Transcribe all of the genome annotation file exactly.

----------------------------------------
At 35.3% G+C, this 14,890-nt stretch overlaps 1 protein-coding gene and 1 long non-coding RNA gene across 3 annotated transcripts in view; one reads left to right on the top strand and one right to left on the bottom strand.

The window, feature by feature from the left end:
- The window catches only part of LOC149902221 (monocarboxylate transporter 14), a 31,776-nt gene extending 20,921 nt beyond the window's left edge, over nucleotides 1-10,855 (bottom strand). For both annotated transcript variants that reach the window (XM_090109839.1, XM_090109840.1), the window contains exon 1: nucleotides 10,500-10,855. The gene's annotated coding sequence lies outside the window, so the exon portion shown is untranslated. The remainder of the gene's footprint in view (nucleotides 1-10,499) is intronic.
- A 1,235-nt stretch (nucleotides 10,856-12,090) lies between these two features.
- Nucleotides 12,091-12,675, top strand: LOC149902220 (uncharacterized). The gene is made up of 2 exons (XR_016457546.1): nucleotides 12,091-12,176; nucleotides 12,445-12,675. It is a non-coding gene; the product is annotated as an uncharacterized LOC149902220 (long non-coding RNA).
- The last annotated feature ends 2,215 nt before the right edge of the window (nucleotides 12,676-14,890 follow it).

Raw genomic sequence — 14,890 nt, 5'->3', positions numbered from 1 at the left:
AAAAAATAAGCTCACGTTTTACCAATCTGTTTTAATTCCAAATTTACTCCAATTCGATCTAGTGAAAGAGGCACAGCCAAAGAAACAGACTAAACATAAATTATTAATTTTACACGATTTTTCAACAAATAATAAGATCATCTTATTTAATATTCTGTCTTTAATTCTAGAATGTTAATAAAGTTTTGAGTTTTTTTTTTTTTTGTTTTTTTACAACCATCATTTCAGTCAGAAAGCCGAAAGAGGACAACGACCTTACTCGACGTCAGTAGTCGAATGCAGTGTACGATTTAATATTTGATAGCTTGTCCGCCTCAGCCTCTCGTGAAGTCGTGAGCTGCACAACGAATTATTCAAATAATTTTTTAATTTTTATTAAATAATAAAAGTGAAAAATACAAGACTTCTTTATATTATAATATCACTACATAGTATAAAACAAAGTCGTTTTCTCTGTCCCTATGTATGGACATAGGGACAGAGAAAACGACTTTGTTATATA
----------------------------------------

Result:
At 35.3% G+C, this 14,890-nt stretch overlaps 1 protein-coding gene and 1 long non-coding RNA gene across 3 annotated transcripts in view; one reads left to right on the top strand and one right to left on the bottom strand.

The window, feature by feature from the left end:
- The window catches only part of LOC149902221 (monocarboxylate transporter 14), a 31,776-nt gene extending 20,921 nt beyond the window's left edge, over nucleotides 1-10,855 (bottom strand). For both annotated transcript variants that reach the window (XM_090109839.1, XM_090109840.1), the window contains exon 1: nucleotides 10,500-10,855. The gene's annotated coding sequence lies outside the window, so the exon portion shown is untranslated. The remainder of the gene's footprint in view (nucleotides 1-10,499) is intronic.
- A 1,235-nt stretch (nucleotides 10,856-12,090) lies between these two features.
- Nucleotides 12,091-12,675, top strand: LOC149902220 (uncharacterized). The gene is made up of 2 exons (XR_016457546.1): nucleotides 12,091-12,176; nucleotides 12,445-12,675. It is a non-coding gene; the product is annotated as an uncharacterized LOC149902220 (long non-coding RNA).
- The last annotated feature ends 2,215 nt before the right edge of the window (nucleotides 12,676-14,890 follow it).

Raw genomic sequence — 14,890 nt, 5'->3', positions numbered from 1 at the left:
AAAAAATAAGCTCACGTTTTACCAATCTGTTTTAATTCCAAATTTACTCCAATTCGATCTAGTGAAAGAGGCACAGCCAAAGAAACAGACTAAACATAAATTATTAATTTTACACGATTTTTCAACAAATAATAAGATCATCTTATTTAATATTCTGTCTTTAATTCTAGAATGTTAATAAAGTTTTGAGTTTTTTTTTTTTTTGTTTTTTTACAACCATCATTTCAGTCAGAAAGCCGAAAGAGGACAACGACCTTACTCGACGTCAGTAGTCGAATGCAGTGTACGATTTAATATTTGATAGCTTGTCCGCCTCAGCCTCTCGTGAAGTCGTGAGCTGCACAACGAATTATTCAAATAATTTTTTAATTTTTATTAAATAATAAAAGTGAAAAATACAAGACTTCTTTATATTATAATATCACTACATAGTATAAAACAAAGTCGTTTTCTCTGTCCCTATGTATGGACATAGGGACAGAGAAAACGACTTTGTTATATA